Welfare Changes Causing Anxiety for Jobseekers
1 October 2018 at 3:23 pm
Misinformation and confusion about changes to participation requirements for welfare recipients is causing anxiety and concern for jobseekers.
The federal government recently increased the amount of time older jobseekers must spend on activities such as work-for-the-dole, paid or voluntary work, and training.
But Volunteering Australia acting CEO Lavanya Kala told Pro Bono News communication to jobseekers and service providers on the changes had been poor.
“The volunteering sector has received many enquiries from confused people who have received contradictory information, unsure where to seek the correct information and who are worried about their payments being affected,” Kala said.
“[Even though] there has been months to prepare and communicate to the public about what the changes are, how they will be introduced and who will be affected.”
As of September 20, job seekers aged 55 to 59 who previously had to do 30 hours per fortnight of voluntary work, must now do at least half of these hours as paid work.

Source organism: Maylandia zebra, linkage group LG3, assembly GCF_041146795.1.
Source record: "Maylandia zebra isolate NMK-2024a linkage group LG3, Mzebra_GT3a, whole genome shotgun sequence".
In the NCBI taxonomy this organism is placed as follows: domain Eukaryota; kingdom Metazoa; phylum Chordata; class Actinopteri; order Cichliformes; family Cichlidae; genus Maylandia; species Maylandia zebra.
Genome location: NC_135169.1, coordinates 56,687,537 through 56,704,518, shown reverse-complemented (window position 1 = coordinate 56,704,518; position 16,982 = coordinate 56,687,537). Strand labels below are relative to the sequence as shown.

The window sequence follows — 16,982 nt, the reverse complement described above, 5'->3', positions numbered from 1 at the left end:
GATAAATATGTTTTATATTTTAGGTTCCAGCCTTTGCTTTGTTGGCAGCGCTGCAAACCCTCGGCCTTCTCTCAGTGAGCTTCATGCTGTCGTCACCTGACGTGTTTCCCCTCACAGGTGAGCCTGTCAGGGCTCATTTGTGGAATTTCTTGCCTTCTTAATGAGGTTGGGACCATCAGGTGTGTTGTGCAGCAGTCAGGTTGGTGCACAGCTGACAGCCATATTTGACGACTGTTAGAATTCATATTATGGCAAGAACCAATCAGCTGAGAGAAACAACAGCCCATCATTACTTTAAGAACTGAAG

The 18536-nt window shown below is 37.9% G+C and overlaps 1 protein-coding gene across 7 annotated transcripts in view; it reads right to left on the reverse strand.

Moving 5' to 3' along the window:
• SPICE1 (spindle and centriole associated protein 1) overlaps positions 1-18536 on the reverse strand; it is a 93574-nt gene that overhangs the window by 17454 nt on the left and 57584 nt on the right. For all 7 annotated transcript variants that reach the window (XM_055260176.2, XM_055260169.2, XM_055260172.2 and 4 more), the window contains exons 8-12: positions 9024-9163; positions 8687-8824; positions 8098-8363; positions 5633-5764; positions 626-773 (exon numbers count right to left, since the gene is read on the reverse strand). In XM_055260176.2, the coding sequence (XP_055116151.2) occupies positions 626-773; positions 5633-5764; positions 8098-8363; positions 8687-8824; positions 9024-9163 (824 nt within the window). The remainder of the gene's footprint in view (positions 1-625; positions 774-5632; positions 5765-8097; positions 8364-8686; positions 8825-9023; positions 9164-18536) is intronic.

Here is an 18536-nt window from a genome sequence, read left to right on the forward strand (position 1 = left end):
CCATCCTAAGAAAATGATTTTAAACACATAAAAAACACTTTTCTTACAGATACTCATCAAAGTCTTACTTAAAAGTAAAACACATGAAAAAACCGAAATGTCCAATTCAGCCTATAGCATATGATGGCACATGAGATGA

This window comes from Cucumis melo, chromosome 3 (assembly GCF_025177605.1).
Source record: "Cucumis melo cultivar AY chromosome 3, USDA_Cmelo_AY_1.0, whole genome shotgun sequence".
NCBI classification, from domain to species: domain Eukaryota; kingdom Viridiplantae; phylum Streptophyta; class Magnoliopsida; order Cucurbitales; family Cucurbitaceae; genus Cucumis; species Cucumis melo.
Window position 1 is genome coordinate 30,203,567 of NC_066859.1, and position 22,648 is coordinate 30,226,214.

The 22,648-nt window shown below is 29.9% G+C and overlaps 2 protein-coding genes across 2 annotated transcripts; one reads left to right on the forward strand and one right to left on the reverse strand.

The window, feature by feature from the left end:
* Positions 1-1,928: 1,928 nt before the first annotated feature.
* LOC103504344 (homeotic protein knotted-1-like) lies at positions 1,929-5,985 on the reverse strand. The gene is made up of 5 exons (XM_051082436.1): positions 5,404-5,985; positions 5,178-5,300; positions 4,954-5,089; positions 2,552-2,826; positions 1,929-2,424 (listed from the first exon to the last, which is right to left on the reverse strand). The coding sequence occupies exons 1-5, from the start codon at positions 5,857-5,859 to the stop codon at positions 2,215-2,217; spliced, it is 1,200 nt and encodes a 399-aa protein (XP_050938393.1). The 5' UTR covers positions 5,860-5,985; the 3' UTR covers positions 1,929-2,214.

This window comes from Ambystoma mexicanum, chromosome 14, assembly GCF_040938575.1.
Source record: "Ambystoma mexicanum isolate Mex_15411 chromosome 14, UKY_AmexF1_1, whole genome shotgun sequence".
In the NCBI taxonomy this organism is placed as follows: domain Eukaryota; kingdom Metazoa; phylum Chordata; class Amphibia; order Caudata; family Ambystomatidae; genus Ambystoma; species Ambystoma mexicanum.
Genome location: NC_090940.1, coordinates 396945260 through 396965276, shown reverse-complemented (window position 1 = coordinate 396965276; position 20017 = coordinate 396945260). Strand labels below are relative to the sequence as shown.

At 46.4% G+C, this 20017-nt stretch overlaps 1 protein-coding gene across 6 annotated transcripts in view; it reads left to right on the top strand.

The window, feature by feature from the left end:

Those aged 30 to 49 will need to work for 50 hours a fortnight rather than 30. And those over 60 will for the first time have to work 10 hours per fortnight.
Kala said jobseekers were cutting back their volunteer hours in fear of not meeting their obligations and losing income support.
“Service providers engaged with employment services state there is a lack of clarity on the changes and varying information coming from Centrelink,” Kala said.
“This is not only having an impact on jobseekers who find engaging in volunteering deeply beneficial, but organisations reliant on the generous contributions of volunteers.”
A spokesperson for the Department of Jobs and Small Business, which maintains the policy, told Pro Bono News the department has put in a number of measures to help jobseekers understand the changes.
This includes sending SMS messages to those potentially affected, providing staff at its national customer service line with information on how the changes could apply to jobseekers, and publishing the changes in advance online.
“The [department] is constantly monitoring and, if necessary, reviewing information on its and other Australian government websites to ensure that information provided to people looking for work is as accurate and up-to-date as possible,” the spokesperson said.
Kala said while Volunteering Australia appreciated attempts were now being made to update information and redirect enquiries, more could be done.
“We would like to see communications circulated nationally to inform both the public and service providers about the changes,” she said.
“Our goal is that jobseekers, service providers and volunteer involving organisations are not adversely affected by the changes.”